“The report of my death is an exaggeration”

Mark Twain made the remark a long time ago but it may be worth applying it to the purported death of interruptive advertising. We all know that mainstream media has become impaled on all things interactive, social and digital and that changes in the distribution model of media have proceeded in a way that does not support advertising simply because (zut alors!) many consumers avoid advertising if they can and almost none actively seek it out.

As a consequence, and as I have written before, the new media displaces the old yet does so without any kind of plausible funding model. There will be a reason why the owners of YouTube, Facebook and Twitter do not publish their revenue figures and it’s not because they would take too long to add up.

Worse still of course the attention (time spent) given to the new channels reduces audiences to the old creating the triple whammy of reducing audiences, reducing revenue for programming and editorial and escalating the costs of reaching audiences for advertisers. Among all media channels print is being hit most dramatically; the announcement by Hearst that the Seattle Post Intelligencer (Microsoft’s local paper) would most likely close in weeks is the latest in a long line of suspensions, reductions in frequency and closures and is certainly not the last.

The sadness of this is that the print industry is almost beyond saving, its economics are horrible and it has just two strategies remaining. The first , being acquired by deep pocketed benefactors, is challenged by a combination a shrinking population of the egregiously wealthy and a reduction in the correlation of newspaper ownership and political influence. The second may have a little more potential; print needs to find a new way to measure itself and charge its advertisers. Doing this is in everyone’s interest, for retailers and other advertisers the correlation between advertising and sales has never been more important, for the media yield management in a market of declining demand will only get you so far.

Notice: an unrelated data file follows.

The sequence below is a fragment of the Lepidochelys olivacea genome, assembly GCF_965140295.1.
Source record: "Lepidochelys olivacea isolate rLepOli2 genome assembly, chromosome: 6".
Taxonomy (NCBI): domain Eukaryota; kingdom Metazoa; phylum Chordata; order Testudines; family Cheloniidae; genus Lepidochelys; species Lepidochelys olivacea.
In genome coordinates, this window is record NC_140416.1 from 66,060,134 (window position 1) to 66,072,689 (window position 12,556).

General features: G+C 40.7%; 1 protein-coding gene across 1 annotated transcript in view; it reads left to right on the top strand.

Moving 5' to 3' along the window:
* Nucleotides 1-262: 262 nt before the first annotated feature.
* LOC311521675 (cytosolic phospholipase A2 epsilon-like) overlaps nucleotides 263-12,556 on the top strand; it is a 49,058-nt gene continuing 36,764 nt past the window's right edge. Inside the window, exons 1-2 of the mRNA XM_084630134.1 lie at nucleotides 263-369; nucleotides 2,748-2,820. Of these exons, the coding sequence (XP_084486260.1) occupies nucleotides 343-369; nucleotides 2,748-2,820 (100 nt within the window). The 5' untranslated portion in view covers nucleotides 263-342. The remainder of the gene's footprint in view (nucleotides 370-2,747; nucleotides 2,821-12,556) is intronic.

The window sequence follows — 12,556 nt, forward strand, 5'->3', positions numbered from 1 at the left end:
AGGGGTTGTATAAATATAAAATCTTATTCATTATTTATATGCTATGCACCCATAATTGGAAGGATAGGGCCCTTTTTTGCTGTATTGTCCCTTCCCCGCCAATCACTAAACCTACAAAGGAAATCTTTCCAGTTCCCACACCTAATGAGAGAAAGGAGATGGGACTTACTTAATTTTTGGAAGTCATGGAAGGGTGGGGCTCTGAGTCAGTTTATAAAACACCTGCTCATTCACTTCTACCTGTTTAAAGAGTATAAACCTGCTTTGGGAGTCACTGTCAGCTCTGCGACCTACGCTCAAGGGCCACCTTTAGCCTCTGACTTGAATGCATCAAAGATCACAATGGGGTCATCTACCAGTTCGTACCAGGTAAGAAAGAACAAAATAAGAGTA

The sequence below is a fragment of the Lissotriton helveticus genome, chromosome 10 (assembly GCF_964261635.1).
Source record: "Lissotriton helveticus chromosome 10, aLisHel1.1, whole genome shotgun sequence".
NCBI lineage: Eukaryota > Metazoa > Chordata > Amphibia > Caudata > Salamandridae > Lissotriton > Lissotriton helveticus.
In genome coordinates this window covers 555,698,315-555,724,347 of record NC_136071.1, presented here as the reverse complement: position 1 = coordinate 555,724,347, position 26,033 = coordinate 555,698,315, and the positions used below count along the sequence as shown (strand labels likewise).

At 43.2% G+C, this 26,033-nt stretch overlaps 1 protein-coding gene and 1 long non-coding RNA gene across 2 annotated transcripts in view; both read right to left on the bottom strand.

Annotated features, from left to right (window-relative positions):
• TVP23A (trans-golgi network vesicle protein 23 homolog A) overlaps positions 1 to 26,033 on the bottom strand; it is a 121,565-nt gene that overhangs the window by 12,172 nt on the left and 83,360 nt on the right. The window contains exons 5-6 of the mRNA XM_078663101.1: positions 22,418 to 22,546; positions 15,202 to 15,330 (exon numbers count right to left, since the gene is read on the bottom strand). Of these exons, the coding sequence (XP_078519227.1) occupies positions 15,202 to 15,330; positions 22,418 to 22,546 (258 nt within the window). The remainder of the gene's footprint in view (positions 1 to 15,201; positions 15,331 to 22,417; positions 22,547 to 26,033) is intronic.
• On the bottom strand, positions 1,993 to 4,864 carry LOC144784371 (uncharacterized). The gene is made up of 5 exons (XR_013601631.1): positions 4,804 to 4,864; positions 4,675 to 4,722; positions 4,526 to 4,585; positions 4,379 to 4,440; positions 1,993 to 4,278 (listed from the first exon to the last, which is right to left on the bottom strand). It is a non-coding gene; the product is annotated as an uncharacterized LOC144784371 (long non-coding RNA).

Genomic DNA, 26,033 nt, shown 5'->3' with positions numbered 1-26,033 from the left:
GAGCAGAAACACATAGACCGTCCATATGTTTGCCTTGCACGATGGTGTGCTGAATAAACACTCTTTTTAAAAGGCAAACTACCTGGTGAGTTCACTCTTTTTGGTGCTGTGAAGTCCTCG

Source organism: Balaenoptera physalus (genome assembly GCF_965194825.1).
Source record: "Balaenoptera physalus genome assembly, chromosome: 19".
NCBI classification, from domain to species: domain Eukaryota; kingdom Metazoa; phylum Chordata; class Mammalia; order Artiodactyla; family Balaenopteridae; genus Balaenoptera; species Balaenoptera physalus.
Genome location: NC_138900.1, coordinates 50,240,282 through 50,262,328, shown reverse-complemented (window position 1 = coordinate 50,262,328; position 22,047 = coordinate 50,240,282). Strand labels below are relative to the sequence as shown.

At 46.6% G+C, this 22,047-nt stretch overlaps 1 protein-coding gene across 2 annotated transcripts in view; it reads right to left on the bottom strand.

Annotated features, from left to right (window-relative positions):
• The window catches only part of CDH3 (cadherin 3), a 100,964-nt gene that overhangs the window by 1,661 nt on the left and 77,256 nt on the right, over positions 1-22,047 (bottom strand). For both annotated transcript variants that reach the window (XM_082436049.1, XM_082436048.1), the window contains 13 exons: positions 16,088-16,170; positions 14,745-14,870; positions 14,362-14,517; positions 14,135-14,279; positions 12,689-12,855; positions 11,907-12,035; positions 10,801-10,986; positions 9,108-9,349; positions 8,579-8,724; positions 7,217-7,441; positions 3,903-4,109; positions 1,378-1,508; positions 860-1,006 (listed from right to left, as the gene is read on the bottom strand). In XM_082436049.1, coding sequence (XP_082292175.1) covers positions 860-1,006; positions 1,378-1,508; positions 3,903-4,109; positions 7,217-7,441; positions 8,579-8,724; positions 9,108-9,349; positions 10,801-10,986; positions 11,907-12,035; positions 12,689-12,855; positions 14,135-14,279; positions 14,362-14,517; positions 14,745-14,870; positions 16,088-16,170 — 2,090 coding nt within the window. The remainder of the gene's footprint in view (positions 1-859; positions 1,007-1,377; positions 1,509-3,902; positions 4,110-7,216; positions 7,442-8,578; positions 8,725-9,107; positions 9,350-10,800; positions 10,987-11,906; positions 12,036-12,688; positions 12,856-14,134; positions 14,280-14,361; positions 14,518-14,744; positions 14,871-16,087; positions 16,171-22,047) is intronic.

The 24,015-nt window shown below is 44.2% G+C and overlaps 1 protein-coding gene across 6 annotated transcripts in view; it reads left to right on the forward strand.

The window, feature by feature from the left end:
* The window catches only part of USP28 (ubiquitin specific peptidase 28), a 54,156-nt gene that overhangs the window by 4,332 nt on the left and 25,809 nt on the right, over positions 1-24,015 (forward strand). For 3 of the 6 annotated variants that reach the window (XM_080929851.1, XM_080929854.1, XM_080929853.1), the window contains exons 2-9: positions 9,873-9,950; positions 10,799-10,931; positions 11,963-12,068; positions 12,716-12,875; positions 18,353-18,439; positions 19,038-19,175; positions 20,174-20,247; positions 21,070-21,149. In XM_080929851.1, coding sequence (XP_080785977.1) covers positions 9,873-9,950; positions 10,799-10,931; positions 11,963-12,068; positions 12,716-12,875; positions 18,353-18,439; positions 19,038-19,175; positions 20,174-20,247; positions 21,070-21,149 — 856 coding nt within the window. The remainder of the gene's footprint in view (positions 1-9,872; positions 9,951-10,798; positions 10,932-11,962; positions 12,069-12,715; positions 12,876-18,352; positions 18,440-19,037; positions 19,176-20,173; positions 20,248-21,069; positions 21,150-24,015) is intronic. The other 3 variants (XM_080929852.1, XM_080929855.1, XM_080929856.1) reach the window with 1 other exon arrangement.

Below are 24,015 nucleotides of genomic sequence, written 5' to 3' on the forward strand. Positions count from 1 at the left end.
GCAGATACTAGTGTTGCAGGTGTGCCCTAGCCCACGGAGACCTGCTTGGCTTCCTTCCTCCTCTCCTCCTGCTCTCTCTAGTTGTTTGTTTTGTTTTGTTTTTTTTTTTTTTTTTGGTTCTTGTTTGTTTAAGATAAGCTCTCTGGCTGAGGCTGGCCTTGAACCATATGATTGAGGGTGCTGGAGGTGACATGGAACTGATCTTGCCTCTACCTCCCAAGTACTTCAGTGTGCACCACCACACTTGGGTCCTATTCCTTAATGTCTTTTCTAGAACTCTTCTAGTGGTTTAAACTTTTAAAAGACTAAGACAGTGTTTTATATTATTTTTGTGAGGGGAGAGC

To this end the key may be to look at all the digital connective tissue that can help ascribe value to analog media including unique urls, promotional codes and mobile short codes that can help the media and its customers understand the value of their readers. In a perfect world this will translate to a pay for performance model in which the media can invest in running ads and other promotions and see the results in the registers of their customers. If this sounds like partnership rather than an adversarial set to, so be it.

As for YouTube, Facebook and the rest their issue is different. I guess we all know that their users won’t approve of interruptive advertising and that commercial free is good. All true, personally I like HBO, luckily I like it enough to pay. Is the same true of the world’s most popular digital platforms? 5 cents a play on YouTube, $1 per month on Facebook? That’s unlikely but by the end of 2009 it would be totally unsurprising if sessions on both did not start with, and become punctuated by, ads. 

The calculus seems simple to me. For the consumer it’s pay or prepare for interruption, for the media owner it’s prepare to interrupt and prove your contribution to sales.

1 Comment

Filed under The world we work in

One response to ““The report of my death is an exaggeration”

  1. I wish we could fast forward to the answer on this one. I love the HBO model mostly because it has generated great programming. The consumer in me expects everything on the web to be free and is willing to except advertising in exchange. But are advertisers willing to make this deal with me for HBO quality programming? If it’s going to be promotional drek or even network quality entertainment, I vote for the subscriber model.

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